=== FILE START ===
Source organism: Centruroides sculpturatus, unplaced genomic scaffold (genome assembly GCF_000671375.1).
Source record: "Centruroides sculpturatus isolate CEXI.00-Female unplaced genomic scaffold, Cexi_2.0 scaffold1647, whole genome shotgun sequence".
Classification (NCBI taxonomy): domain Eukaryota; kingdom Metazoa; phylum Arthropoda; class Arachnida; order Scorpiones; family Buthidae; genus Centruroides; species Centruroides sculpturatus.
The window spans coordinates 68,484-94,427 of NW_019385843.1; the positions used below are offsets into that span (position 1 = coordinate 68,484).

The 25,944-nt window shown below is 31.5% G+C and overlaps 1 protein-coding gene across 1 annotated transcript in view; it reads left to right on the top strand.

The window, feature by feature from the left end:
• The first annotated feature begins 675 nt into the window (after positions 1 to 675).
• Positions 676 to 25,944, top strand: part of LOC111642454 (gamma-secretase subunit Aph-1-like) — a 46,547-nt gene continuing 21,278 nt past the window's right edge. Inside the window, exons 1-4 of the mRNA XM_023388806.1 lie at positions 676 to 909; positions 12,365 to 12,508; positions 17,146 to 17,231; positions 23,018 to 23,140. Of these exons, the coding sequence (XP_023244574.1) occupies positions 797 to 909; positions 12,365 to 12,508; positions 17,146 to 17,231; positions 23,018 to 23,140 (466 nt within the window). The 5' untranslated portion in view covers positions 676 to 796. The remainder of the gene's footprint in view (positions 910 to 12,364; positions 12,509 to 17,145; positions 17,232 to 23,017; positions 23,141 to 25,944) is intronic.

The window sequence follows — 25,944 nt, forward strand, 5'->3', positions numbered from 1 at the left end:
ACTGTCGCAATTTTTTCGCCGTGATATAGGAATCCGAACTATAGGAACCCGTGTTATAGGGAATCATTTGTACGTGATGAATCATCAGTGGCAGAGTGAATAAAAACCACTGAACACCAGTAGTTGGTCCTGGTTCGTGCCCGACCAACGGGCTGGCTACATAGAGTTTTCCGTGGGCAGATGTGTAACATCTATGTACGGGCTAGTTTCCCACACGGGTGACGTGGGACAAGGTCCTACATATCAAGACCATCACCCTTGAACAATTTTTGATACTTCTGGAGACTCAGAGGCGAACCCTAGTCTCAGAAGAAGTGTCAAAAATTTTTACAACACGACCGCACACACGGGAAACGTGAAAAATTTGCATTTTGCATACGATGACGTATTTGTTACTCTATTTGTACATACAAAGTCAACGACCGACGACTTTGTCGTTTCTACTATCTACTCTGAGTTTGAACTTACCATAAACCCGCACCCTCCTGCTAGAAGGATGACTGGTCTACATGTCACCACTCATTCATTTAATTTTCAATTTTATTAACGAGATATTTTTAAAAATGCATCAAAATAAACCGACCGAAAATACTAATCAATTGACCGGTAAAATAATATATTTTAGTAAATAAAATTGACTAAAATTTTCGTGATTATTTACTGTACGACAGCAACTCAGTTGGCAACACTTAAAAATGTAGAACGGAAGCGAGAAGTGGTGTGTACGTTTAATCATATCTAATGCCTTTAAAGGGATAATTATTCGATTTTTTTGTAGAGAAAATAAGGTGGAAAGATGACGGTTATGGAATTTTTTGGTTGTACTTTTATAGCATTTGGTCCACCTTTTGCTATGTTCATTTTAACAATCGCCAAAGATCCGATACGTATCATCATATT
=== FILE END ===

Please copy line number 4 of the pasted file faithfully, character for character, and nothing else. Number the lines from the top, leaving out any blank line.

The window spans coordinates 68,484-94,427 of NW_019385843.1; the positions used below are offsets into that span (position 1 = coordinate 68,484).